By Susan Starr.
Our November speaker, Richard Darke, will be telling us all about the gardens of the High Line, a park which has been variously described in the press as a “gourmet taco truck,” “an archetype,” and a “post-industrial artifact.”
Intrigued? Find out more in these descriptions of the High Line:
"On High, A Fresh Outlook" in the New York Times describes phase one of the High Line, beginning with the line, “I keep picturing Carrie Bradshaw on the High Line, and it terrifies me,” and continues “I imagined turning on the television to see Carrie stumbling down its promenade with a broken heel, weeping over Mr. Big.”
"The High Line: New York’s Monument to Gentrification" describes the High Line as "the distressed skinny jeans of public parks, the gourmet taco truck of urban tourist attractions, and as such, it represents the high-water mark of the hipster aesthetic, which venerates poverty and decay as signifiers of authenticity."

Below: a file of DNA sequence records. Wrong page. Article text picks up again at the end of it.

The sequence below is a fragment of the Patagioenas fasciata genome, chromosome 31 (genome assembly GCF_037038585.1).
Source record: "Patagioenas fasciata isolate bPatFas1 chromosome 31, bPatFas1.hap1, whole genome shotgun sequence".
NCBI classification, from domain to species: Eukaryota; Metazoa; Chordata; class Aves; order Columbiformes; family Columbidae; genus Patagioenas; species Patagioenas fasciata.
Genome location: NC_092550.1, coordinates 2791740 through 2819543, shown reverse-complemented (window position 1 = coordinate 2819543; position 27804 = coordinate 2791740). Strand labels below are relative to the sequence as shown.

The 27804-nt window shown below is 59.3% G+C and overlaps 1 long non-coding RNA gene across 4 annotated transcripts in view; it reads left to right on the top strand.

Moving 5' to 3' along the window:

The Washington Post''s "New York’s High Line: Why the floating promenade is so popular" explains why the High Line has become “an archetype for cities everywhere.”
Gardenista describes the High Line as a “dynamic and painterly park,” then gives us "10 Garden Ideas to Steal from the High Line in New York City," based on lessons learned about topics ranging from low-water use, to colorful foliage, to microclimates.
The Friends of the High Line choose a Plant of the Week. Recent choices: Pink Muhly Grass, Beautyberry, and Prairie Dock.
Or read "INTERVIEW: Landscape Architect James Corner On NYC’s High Line Park." Corner describes his involvement in the project by saying “the ‘Friends of the High Line’ were instrumental in creating this distinct image around the High Line—they established an aura that projected an idea that this was in fact a post-industrial artifact maintaining a sense of melancholy and other-worldliness in a city context that, by contrast, was ever-evolving and modernizing. But to take that detail and to actually instill and transform it into a public landscape where people can stroll, sit and enjoy amazing vistas across the city was too great an opportunity to pass up.”